The middle third of the cigar is so good, and while the cigar's flavor profile is complex, this is a point where things level out and you get consistent flavor for about an inch and half.  The flavor starts to get a dark fruit taste with a full-bodied feel.  The resting smoke starts to have a sweet, thick aroma - and within a few minutes the flavor begins to sweeten to the point of it being sugary on palette.  All the while, the cigar maintains a full-bodied flavor profile.

The End and My Thoughts-
The final 2 1/2" are the part that left me blown away.  First of all, the cigar never burned to hot or got that harsh, built up tar taste.  Second of all, the sweetness is thick, rich and tasty.  My palette tingles a bit with some spice notes and the smoke has a chewy, creamy feel to it.
I literally sat there savoring each puff, exhaling through my nose; wishing the cigar had another 5" to go.  But all good things must come to an end and I burned this bad boy to the point where I couldn't even toothpick the thing.

Overall, I don't have a bad thing to say about the cigar.  If I wanted to get picky, I would say that the spice on the front end was so spicy it almost burned my mouth, but the spice had some unique notes that made it unforgetable and I apologizing for using the word unique in the same sentence, but it was unique.  I've never had a cigar with that bold of a kick-off.
The construction was absolutley flawless.  Hands down amazing.  Not a blemish on the 5-year aged Connecticut Broadleaf wrapper, and every part of the experience was enjoyable.  After talking with some friends who have been touting the wonders of the Anejo for years, I admitted to them that I now know why they love the Anejo as much as they do.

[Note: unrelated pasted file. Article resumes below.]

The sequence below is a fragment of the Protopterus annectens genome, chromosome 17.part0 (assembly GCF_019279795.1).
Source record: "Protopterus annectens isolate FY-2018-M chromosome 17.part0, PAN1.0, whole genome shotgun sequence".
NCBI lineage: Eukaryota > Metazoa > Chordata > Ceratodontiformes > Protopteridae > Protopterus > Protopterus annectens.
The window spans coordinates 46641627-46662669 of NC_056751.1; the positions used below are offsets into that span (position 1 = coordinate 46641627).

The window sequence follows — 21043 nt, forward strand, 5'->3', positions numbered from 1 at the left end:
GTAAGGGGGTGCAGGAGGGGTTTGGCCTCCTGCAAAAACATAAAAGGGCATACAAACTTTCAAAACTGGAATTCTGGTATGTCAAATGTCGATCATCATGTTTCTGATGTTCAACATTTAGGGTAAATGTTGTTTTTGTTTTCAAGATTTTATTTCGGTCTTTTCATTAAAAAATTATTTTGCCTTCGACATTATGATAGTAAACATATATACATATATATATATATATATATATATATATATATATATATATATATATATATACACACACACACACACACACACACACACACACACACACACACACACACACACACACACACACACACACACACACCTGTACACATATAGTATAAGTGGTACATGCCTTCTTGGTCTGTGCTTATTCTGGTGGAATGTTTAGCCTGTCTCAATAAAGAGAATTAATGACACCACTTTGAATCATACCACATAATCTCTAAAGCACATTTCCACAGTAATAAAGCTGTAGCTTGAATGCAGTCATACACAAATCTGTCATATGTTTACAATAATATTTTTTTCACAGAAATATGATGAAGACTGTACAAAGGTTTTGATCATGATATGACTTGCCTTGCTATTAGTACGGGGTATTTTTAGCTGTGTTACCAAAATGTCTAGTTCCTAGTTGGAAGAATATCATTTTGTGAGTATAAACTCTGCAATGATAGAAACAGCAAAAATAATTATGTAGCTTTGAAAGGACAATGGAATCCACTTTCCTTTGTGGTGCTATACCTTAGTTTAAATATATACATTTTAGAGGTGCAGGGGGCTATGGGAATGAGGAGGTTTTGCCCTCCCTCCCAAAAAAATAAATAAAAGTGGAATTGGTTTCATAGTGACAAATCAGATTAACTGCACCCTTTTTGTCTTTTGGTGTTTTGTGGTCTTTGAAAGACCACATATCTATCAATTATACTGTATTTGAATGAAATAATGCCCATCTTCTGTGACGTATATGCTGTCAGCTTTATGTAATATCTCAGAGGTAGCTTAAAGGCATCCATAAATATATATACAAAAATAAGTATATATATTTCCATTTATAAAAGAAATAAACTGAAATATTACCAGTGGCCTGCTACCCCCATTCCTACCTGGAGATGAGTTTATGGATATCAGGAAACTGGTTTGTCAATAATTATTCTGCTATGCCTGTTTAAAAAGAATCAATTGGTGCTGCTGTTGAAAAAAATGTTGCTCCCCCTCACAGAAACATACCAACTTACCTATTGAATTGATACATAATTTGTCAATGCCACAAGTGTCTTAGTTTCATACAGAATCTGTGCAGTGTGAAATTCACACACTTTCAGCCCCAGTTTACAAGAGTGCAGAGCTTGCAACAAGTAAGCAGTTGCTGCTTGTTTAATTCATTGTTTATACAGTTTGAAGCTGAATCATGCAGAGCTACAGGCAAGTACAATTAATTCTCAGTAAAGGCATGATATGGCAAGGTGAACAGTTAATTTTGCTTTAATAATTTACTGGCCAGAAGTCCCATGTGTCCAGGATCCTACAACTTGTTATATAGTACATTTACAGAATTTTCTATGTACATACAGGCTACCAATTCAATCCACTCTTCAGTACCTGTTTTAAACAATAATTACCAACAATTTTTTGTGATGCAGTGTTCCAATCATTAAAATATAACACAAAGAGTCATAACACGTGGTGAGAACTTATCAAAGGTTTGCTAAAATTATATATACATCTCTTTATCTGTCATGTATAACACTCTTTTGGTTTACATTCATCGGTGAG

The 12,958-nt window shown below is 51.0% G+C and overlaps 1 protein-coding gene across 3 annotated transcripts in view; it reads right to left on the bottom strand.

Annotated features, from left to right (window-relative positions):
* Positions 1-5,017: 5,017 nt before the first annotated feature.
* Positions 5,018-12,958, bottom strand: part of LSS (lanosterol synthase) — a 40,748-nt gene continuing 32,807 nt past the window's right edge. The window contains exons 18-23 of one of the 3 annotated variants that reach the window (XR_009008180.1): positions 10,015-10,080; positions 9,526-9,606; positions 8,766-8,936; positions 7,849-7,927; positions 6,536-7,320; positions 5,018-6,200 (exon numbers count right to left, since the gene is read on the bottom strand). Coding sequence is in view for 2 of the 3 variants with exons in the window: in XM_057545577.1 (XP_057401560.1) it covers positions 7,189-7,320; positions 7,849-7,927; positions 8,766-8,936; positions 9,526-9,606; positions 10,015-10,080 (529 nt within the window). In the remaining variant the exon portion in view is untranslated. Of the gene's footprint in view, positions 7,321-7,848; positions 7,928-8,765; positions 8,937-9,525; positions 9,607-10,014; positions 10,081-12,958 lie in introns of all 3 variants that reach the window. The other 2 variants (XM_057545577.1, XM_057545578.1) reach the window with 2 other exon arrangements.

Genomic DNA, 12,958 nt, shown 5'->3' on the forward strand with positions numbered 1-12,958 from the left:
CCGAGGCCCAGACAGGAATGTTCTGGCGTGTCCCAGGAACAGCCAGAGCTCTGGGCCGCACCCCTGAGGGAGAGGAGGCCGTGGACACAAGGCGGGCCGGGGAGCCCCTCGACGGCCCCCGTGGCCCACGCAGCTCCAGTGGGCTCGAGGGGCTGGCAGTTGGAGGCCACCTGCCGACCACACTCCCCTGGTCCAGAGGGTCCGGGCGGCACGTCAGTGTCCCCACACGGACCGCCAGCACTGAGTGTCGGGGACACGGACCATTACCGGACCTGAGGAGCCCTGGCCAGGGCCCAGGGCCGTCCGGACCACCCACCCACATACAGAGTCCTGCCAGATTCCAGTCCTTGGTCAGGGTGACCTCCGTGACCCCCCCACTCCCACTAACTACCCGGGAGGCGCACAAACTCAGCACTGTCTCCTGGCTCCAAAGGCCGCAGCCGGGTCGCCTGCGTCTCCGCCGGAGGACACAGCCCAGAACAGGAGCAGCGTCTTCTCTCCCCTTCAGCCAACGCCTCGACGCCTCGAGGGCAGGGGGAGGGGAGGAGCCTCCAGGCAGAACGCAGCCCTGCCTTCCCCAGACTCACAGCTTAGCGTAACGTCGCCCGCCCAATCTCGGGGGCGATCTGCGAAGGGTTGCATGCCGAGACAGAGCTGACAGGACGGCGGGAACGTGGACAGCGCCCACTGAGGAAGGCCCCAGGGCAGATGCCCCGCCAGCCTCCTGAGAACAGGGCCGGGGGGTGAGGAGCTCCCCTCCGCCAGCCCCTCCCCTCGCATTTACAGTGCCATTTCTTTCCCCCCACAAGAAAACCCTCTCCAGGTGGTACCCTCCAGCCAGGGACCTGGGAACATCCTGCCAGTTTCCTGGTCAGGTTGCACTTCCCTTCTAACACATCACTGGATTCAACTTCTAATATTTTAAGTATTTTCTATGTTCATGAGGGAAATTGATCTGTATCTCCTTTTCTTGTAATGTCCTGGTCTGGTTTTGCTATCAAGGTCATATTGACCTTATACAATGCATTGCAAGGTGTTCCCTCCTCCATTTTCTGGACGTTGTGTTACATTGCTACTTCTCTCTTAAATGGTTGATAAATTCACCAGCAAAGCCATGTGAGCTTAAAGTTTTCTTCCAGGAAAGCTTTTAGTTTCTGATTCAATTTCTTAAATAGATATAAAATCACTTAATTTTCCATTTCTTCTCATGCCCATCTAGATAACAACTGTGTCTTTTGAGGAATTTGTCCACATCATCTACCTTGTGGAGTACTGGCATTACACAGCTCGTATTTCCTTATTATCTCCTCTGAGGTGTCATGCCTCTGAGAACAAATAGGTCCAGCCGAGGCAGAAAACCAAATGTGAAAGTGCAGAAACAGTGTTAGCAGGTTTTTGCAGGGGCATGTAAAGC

With a $12 price tag for a single stick, it is worth every penny.  Its a little pricey I know, but these days I kick out $11 for a Liga Privada Robusto because I know that I'm getting an amazing, delicious cigar every time I light up.  There are solid $8 robustos out there, and even some $6 sticks that are tremendous values.  But once you start smoking top shelf and really liking them, its very common to spend $10 + for great cigars.
I'm not rich or even upper-middle class, so believe me, I can't go for my favorites every time I sit down, but the limited bi-annual releases of the Anejo will have me salivating until I the next batches become available.

So go smoke this damn thing.  Do not settle for any of the other vitolas, other then the #55 'Shark' (which I have yet to smoke, but am told is even better then the #50).  You will not be disappointed.  You will be ecstatic.  The #50 Anejo is better than the Padron 26 and 64s.  It is better then the VSGs and the Liga Privadas.  It is better then any Tatuaje I've smoked.  These are some bold claims, and I stand behind them.  I'd recommend the #50 to every seasoned smoker out there. 
Full-bodied, full-flavored - rich and complex.  Sweet, spicy, fruity and creamy.  An amazing cigar, representing the best of the cigar world.  Another Connecticut Broadleaf that is to die for.  I pray that the Connecticut valley can meet the demands for this type of leaf.  Or maybe they can uproot some of that shade they grow to make way for some more broadleaf growth.


1 comment:

  1. This is one of my favorite cigars. The cigar actually enfold your taste sensors and prevent you there all the way through the entire smoking experience.